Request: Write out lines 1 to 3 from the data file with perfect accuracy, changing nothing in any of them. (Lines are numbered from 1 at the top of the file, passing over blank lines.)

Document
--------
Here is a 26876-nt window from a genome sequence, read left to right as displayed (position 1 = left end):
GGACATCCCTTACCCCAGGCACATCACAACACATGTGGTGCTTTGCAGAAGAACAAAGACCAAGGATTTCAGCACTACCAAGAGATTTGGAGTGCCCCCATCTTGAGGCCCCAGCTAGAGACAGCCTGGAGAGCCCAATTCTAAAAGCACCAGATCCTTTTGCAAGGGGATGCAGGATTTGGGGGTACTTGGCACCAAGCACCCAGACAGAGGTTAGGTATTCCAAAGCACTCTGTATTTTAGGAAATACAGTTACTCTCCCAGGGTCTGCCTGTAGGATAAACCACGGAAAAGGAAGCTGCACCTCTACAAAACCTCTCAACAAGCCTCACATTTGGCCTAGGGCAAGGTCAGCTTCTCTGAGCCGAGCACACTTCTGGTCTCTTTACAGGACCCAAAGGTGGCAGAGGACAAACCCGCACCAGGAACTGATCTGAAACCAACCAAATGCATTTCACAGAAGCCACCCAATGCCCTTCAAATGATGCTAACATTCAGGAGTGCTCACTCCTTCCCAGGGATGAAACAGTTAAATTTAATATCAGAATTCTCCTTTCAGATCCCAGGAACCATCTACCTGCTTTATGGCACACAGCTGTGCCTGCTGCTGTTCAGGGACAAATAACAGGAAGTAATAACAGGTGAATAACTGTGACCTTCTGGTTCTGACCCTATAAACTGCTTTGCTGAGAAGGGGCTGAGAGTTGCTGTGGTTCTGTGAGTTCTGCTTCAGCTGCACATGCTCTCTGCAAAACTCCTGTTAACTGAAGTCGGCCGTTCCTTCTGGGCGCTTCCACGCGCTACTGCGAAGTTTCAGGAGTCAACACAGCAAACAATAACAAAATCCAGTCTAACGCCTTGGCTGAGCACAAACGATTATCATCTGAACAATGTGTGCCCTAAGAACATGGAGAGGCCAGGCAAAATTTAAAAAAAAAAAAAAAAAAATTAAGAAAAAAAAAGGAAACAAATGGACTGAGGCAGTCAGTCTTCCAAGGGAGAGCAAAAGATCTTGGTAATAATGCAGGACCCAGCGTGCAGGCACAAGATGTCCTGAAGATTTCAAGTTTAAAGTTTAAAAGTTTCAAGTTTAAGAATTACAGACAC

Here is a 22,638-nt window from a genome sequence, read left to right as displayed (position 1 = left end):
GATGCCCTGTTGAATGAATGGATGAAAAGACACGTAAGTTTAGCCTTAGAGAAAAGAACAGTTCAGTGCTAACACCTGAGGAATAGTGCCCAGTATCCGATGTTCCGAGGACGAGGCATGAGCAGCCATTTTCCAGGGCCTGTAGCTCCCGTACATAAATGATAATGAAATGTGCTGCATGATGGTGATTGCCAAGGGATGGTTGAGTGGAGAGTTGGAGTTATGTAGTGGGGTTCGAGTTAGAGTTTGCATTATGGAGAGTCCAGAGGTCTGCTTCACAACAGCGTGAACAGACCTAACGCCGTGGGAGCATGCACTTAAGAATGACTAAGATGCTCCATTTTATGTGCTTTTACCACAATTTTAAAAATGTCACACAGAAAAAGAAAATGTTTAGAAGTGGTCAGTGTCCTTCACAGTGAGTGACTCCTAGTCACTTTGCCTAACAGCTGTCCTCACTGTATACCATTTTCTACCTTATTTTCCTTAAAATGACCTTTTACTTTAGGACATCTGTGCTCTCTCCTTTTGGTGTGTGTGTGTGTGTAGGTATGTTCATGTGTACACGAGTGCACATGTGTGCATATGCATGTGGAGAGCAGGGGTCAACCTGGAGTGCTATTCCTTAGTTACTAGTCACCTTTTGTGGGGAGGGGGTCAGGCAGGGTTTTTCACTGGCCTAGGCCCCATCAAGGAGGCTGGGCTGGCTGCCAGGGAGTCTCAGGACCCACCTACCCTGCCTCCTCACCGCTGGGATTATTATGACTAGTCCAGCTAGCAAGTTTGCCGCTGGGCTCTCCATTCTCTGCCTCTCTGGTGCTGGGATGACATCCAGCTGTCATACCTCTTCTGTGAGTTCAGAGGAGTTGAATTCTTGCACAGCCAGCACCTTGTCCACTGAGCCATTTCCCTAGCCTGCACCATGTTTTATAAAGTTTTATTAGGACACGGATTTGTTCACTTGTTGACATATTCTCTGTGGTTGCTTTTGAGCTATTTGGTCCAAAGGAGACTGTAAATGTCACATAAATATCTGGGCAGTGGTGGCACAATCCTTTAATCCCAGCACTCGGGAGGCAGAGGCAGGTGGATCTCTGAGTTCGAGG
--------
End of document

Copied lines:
Here is a 26876-nt window from a genome sequence, read left to right as displayed (position 1 = left end):
GGACATCCCTTACCCCAGGCACATCACAACACATGTGGTGCTTTGCAGAAGAACAAAGACCAAGGATTTCAGCACTACCAAGAGATTTGGAGTGCCCCCATCTTGAGGCCCCAGCTAGAGACAGCCTGGAGAGCCCAATTCTAAAAGCACCAGATCCTTTTGCAAGGGGATGCAGGATTTGGGGGTACTTGGCACCAAGCACCCAGACAGAGGTTAGGTATTCCAAAGCACTCTGTATTTTAGGAAATACAGTTACTCTCCCAGGGTCTGCCTGTAGGATAAACCACGGAAAAGGAAGCTGCACCTCTACAAAACCTCTCAACAAGCCTCACATTTGGCCTAGGGCAAGGTCAGCTTCTCTGAGCCGAGCACACTTCTGGTCTCTTTACAGGACCCAAAGGTGGCAGAGGACAAACCCGCACCAGGAACTGATCTGAAACCAACCAAATGCATTTCACAGAAGCCACCCAATGCCCTTCAAATGATGCTAACATTCAGGAGTGCTCACTCCTTCCCAGGGATGAAACAGTTAAATTTAATATCAGAATTCTCCTTTCAGATCCCAGGAACCATCTACCTGCTTTATGGCACACAGCTGTGCCTGCTGCTGTTCAGGGACAAATAACAGGAAGTAATAACAGGTGAATAACTGTGACCTTCTGGTTCTGACCCTATAAACTGCTTTGCTGAGAAGGGGCTGAGAGTTGCTGTGGTTCTGTGAGTTCTGCTTCAGCTGCACATGCTCTCTGCAAAACTCCTGTTAACTGAAGTCGGCCGTTCCTTCTGGGCGCTTCCACGCGCTACTGCGAAGTTTCAGGAGTCAACACAGCAAACAATAACAAAATCCAGTCTAACGCCTTGGCTGAGCACAAACGATTATCATCTGAACAATGTGTGCCCTAAGAACATGGAGAGGCCAGGCAAAATTTAAAAAAAAAAAAAAAAAAATTAAGAAAAAAAAAGGAAACAAATGGACTGAGGCAGTCAGTCTTCCAAGGGAGAGCAAAAGATCTTGGTAATAATGCAGGACCCAGCGTGCAGGCACAAGATGTCCTGAAGATTTCAAGTTTAAAGTTTAAAAGTTTCAAGTTTAAGAATTACAGACAC

Here is a 22,638-nt window from a genome sequence, read left to right as displayed (position 1 = left end):